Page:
Monday marked the celebration of Martin Luther King Jr. Day 2017, an American federal holiday marking the birthday of Martin Luther King Jr.  Most institutions of higher education commemorate this day with a variety of activities.  Institutions have a variety of programs which include breakfasts, lunches, dinners, artistic expressions, marches, community service, and speeches.  Students attend the various programs but for others this is simply a day off and an opportunity to either rest or get ahead academically. 

This year, I am an advisor to a student group and based on my interactions with this group of students, it was imperative for me to find different ways to re-motivate these students.  Martin Luther King Jr. Day was a great opportunity to encourage them by drawing examples from his life and encouraging students to partake in at least one activity.  For students, there are a number of qualities and values they can draw from his life as a leader in the Civil Rights Movement, an activist, a well-educated and accomplished man of color, his commitment to society, his ability to stay true to his convictions, and the ease with which he communicated, encouraged, and rallied those around him.  Reflecting on all that he was able to accomplish with the challenges of his time, we should all be courageous in the face of adversity and preserve our hopes, dreams and aspirations. (Goldie Pritchard)

 

 

January 18, 2017 in Diversity Issues, Encouragement & Inspiration, Stress & Anxiety | Permalink | Comments (0)

Tuesday, January 17, 2017

Prepare for Your Profession

Law students often become so caught up in surviving each class week that they forget the bigger picture. They are preparing for being lawyers! Their clients will depend on them to be great lawyers, not just mediocre lawyers.

Every skill learned and honed in law school assists the graduate to be a great lawyer.

  • By learning and honing skills in reading and briefing cases, students prepare for being experts for reading thousands of cases during their legal careers.
  • By learning and honing skills in understanding judges’ reasoning and the evolution of the law, students prepare for expert legal reasoning and possible policy arguments for necessary modifications in the law.
  • By learning and honing listening and note-taking skills in class, students capture the nuances of the law and recognize the important information.
  • By learning and honing skills at arguing both sides of a scenario, students prepare for being experts at arguing their clients’ positions and anticipating the arguments of opposing counsel.
  • By learning and honing skills at legal research and writing, students prepare for being experts at locating the relevant law and clearly and concisely stating the law in a variety of legal formats.
  • By learning and honing their skills through clinics, client interviewing, trial advocacy, law office management, and other skills courses, students prepare themselves for the daily rigors of legal practice.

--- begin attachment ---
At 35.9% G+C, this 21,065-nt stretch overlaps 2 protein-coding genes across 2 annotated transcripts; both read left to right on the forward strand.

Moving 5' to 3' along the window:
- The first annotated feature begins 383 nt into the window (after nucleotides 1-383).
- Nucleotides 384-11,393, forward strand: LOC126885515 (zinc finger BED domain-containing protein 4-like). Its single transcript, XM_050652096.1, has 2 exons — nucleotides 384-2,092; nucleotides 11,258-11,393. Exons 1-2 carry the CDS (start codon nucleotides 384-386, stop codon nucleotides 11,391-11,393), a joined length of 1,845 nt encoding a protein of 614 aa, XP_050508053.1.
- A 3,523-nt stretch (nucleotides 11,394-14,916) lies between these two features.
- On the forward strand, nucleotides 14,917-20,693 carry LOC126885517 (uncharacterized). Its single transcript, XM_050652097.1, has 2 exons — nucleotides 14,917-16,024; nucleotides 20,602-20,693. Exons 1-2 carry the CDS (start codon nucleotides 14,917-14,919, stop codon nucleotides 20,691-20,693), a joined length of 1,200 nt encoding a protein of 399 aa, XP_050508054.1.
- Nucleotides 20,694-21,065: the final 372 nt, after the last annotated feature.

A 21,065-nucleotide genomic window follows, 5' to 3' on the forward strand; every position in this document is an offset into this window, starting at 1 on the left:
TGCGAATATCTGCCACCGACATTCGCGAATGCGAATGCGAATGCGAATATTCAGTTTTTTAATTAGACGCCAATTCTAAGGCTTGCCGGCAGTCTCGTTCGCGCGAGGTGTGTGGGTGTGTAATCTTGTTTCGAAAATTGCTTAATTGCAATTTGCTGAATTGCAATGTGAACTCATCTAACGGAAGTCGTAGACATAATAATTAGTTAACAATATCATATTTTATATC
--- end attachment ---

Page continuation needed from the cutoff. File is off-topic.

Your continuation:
There are more skills learned and honed during law school. These are just a few that law students need to become great lawyers. Academic support professionals and professors are there to assist in the process. Law students need to reach out for assistance when they are struggling with the skills needed as lawyers. (Amy Jarmon)

January 17, 2017 in Encouragement & Inspiration, Professionalism, Study Tips - General | Permalink | Comments (0)

Sunday, January 15, 2017

Reminder: Associate Director of Bar Services Position at Duquesne

Associate Director of Bar Services

Faculty Posting Date: November 2, 2016

To Apply: apply.interfolio.com/39174

Duquesne University School of Law invites applications for the position of Associate Director of Bar Services, a hybrid academic support and bar preparation position. The successful candidate will be appointed to a 12-month, renewable, 405(c), non-tenure-track, assistant clinical professor position. The Associate Director's primary responsibilities will be to teach a section of the Law School's Bar Preparation course and to help the Director of Bar Support to prepare graduating and recent graduates to sit for the bar. As a member of the Law School Faculty, the Associate Director may be assigned other duties consistent with that role and the overall goals of the Law School and the Bar Preparation and Academic Support Programs, including, but not limited to, helping the Director of Bar Services and the Director of Academic Support to implement programming to enhance the professional development of second- and third-year students as they make curricular choices, sharpen their academic skill, and prepare to take the bar examination and helping upper-level students improve their academic and professional skills.

Catholic in its mission and ecumenical in spirit, Duquesne University values equality of opportunity as an educational institution and as an employer. We aspire to attract and sustain a diverse faculty that reflects contemporary society, serves our academic goals and enriches our campus community. We particularly encourage applications from members of underrepresented groups and support dual-career couples through our charter membership in this region's HERC (http://www.hercjobs.org/oh-western-pa-wv/).